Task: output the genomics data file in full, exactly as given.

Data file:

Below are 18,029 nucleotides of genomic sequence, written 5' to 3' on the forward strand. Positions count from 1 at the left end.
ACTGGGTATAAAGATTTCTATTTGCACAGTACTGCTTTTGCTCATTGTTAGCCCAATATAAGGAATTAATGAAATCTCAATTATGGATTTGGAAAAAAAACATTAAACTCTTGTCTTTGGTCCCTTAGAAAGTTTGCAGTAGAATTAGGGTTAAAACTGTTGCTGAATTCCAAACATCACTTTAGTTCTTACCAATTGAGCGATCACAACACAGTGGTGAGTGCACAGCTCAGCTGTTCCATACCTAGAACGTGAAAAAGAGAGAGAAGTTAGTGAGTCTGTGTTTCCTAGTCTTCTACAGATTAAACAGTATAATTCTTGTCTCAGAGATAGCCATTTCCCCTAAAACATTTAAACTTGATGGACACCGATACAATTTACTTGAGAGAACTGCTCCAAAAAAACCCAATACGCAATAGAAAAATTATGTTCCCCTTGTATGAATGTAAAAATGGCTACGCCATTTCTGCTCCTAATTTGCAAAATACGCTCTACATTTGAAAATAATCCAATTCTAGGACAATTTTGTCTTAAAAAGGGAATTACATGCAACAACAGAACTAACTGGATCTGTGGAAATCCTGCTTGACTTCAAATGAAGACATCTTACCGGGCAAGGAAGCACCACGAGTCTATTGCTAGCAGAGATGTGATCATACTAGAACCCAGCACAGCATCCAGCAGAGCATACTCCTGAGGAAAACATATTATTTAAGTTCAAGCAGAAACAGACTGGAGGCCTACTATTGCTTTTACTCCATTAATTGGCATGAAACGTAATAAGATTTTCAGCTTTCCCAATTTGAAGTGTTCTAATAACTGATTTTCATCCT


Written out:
Below are 18,029 nucleotides of genomic sequence, written 5' to 3' on the forward strand. Positions count from 1 at the left end.
ACTGGGTATAAAGATTTCTATTTGCACAGTACTGCTTTTGCTCATTGTTAGCCCAATATAAGGAATTAATGAAATCTCAATTATGGATTTGGAAAAAAAACATTAAACTCTTGTCTTTGGTCCCTTAGAAAGTTTGCAGTAGAATTAGGGTTAAAACTGTTGCTGAATTCCAAACATCACTTTAGTTCTTACCAATTGAGCGATCACAACACAGTGGTGAGTGCACAGCTCAGCTGTTCCATACCTAGAACGTGAAAAAGAGAGAGAAGTTAGTGAGTCTGTGTTTCCTAGTCTTCTACAGATTAAACAGTATAATTCTTGTCTCAGAGATAGCCATTTCCCCTAAAACATTTAAACTTGATGGACACCGATACAATTTACTTGAGAGAACTGCTCCAAAAAAACCCAATACGCAATAGAAAAATTATGTTCCCCTTGTATGAATGTAAAAATGGCTACGCCATTTCTGCTCCTAATTTGCAAAATACGCTCTACATTTGAAAATAATCCAATTCTAGGACAATTTTGTCTTAAAAAGGGAATTACATGCAACAACAGAACTAACTGGATCTGTGGAAATCCTGCTTGACTTCAAATGAAGACATCTTACCGGGCAAGGAAGCACCACGAGTCTATTGCTAGCAGAGATGTGATCATACTAGAACCCAGCACAGCATCCAGCAGAGCATACTCCTGAGGAAAACATATTATTTAAGTTCAAGCAGAAACAGACTGGAGGCCTACTATTGCTTTTACTCCATTAATTGGCATGAAACGTAATAAGATTTTCAGCTTTCCCAATTTGAAGTGTTCTAATAACTGATTTTCATCCT